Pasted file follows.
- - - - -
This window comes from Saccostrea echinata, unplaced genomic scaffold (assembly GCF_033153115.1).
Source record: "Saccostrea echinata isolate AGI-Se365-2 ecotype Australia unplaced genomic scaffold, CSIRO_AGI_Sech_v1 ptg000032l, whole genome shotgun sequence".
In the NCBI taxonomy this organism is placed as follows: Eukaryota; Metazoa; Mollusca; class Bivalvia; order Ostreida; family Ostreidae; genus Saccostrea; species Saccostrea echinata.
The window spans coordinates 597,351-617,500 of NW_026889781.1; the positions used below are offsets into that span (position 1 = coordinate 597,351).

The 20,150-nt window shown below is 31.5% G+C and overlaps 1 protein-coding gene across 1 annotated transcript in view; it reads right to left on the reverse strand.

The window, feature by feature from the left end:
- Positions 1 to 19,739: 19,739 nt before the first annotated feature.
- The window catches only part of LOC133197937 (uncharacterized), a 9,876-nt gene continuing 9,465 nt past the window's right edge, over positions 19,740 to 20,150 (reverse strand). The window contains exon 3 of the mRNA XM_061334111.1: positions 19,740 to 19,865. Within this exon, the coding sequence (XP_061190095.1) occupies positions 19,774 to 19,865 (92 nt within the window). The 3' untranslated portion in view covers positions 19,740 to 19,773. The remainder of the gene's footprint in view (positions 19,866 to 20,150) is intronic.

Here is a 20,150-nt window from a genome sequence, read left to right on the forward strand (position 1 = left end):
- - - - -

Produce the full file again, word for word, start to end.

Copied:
This window comes from Saccostrea echinata, unplaced genomic scaffold (assembly GCF_033153115.1).
Source record: "Saccostrea echinata isolate AGI-Se365-2 ecotype Australia unplaced genomic scaffold, CSIRO_AGI_Sech_v1 ptg000032l, whole genome shotgun sequence".
In the NCBI taxonomy this organism is placed as follows: Eukaryota; Metazoa; Mollusca; class Bivalvia; order Ostreida; family Ostreidae; genus Saccostrea; species Saccostrea echinata.
The window spans coordinates 597,351-617,500 of NW_026889781.1; the positions used below are offsets into that span (position 1 = coordinate 597,351).

The 20,150-nt window shown below is 31.5% G+C and overlaps 1 protein-coding gene across 1 annotated transcript in view; it reads right to left on the reverse strand.

The window, feature by feature from the left end:
- Positions 1 to 19,739: 19,739 nt before the first annotated feature.
- The window catches only part of LOC133197937 (uncharacterized), a 9,876-nt gene continuing 9,465 nt past the window's right edge, over positions 19,740 to 20,150 (reverse strand). The window contains exon 3 of the mRNA XM_061334111.1: positions 19,740 to 19,865. Within this exon, the coding sequence (XP_061190095.1) occupies positions 19,774 to 19,865 (92 nt within the window). The 3' untranslated portion in view covers positions 19,740 to 19,773. The remainder of the gene's footprint in view (positions 19,866 to 20,150) is intronic.

Here is a 20,150-nt window from a genome sequence, read left to right on the forward strand (position 1 = left end):